I was asked by Rocky Mountain Innosphere and NoCoBio to speak about the globalization of drug development.  In thinking about the challenges we most often encounter providing drug development consulting for our clients, the one overarching theme is globalization.  Globalization is a term that has a lot of baggage.  To some, it conjures up images of losing US jobs as MFG is increasingly being done overseas, the influx of inexpensive (and sometimes cheap) goods imported from countries with emerging MFG capabilities.

However, in terms of drug development, the term now means much more.  Globalization for us means that we have not only face challenges of a global supply chain, but also challenges of a variety of regional-based regulations, the benefits and challenges of various attempts at harmonization, the desire to explore truly global marketing strategies for a given drug or device and the complexities of running clinical trials with sites around the world.

I spoke briefly at the Innosphere event about 4 areas I think shed light on globalization and its impact on drug and device development: Supply Chain, Submissions, Design Controls, and the value of a multi-faceted drug development team with representatives from each discipline (Reg Affairs, Tox, CMC, etc..), as well as team members experienced in running development programs on a global basis.

Supply chain
While China and India continue to be low cost providers of many APIs, stricter enforcement of regulatory standards and increasing wage pressures are narrowing the cost gap.  Recent news of serious compliance problems with Indian manufacturers and resulting import refusals and supply chain disruptions has to be included in a company’s risk evaluation and cost assumptions.  Additionally, movement of API and drug product around the globe during drug development continues to get more difficult.  For drugs not yet approved or described in an effective IND, getting them through the FDA Import process can be quite challenging.  If you are expecting to make an API in China and import it into the US to be made into drug product in advance of submitting your IND…think again.  You essentially cannot import API (that could be used at any later point in humans) without an effective IND – although, you can’t get an effective IND without a representative Certificate of Analysis for your clinical batch.  This can be a catch-22 for some products, and it is critical to take into consideration when selecting CMOs and your overall CMC strategy.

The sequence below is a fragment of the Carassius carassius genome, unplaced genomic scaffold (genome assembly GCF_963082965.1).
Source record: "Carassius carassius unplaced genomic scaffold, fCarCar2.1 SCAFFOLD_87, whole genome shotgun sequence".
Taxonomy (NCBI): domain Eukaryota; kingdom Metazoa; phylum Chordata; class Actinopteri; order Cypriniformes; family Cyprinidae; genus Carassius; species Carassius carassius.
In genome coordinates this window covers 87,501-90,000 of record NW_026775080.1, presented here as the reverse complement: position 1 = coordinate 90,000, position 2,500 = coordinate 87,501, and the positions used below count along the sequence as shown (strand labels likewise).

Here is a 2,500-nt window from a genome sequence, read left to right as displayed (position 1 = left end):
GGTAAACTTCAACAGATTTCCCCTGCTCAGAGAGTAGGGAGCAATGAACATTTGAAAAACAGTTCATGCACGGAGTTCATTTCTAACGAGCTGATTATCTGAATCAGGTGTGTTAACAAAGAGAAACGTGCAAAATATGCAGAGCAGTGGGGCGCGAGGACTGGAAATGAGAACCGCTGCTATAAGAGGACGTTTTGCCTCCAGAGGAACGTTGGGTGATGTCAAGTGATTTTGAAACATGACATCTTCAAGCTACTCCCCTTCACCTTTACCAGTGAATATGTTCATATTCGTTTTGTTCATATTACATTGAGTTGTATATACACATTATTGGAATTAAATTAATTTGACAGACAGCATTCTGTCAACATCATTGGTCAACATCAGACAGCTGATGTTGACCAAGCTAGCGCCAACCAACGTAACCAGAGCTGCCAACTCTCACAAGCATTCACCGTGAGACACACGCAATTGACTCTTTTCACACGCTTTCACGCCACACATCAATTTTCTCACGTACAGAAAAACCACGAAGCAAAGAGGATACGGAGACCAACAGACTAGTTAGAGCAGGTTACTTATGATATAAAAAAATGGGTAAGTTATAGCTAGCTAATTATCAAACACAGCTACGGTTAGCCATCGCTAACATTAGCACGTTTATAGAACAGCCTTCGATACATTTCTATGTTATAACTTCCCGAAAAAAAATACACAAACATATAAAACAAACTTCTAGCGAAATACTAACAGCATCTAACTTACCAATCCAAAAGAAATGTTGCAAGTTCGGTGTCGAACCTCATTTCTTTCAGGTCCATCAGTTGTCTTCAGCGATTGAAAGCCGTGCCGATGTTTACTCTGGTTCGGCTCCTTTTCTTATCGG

Submissions are an area where we see significant attempts at harmonization.  The advent of the common technical document (CTD) format was to allow reviewers in nearly every region of the world know where to look to find specific information within a given submission.  Harmonization was the goal, but as is so often the case, regional differences creep in and need to be understood and planned for.  Within the next couple of years we will also see fewer health authorities accept paper submissions.  The EU has already mandated certain submissions be electronic and the US is close behind.

Design Controls
Increasing global device sales revenue is now outpacing drugs.  Countries around the world are enacting their own legislation covering drug and device pathways to market, making it particularly challenging to decide where to do clinical trials or how best to seek market approvals outside of the US and EU.  One area that many device developers fail to understand early enough is Design Controls.  It is essential that a systematic means of device development be employed.  Did you design the device correctly?  Did you design the correct device?  These simple questions require considerable planning and adherence to formal processes.  And maintaining the documentation that these controls are indeed in place is required by US regulation and ISO standards for the EU and much of the rest of the world.

Multi-Faceted Drug Development Team
These are just a few of the considerations that should be a part of any development team’s discussions to help ensure you have thought of the implications of your initial decisions (e.g., which indication will you target).  Your development team should include, at a minimum: Clinical, Tox, CMC/QA, Regulatory Affairs – and also Legal (IP) and Reimbursement.  Not every one of these disciplines needs to attend every meeting over the course of development, but the initial planning and decision-making should be done with the participation of all of the relevant stakeholders.  Teams often feel pressured to make decisions even when they don’t have all the information needed.  Assumptions get made that can have enormous impact to overall costs and timelines.  E.g., If QA/CMC assumes that the trials will be done only in the US, then they may select a CMO perfectly acceptable for early phase manufacturing in the US, but lacks the facility, controls and procedures to meet EU GMP and the scrutiny of the Qualified Person that must release the investigational  material even for clinical use in the EU. If you commit limited funds to MFG your drug only to find out that it will take $500,000 and 9 months to upgrade the facility (and re-make your clinical batch) to meet EU requirements, you might find that enough of a set-back to kill the entire program.

Nik Burlew is the vice president of quality systems at Clinipace.


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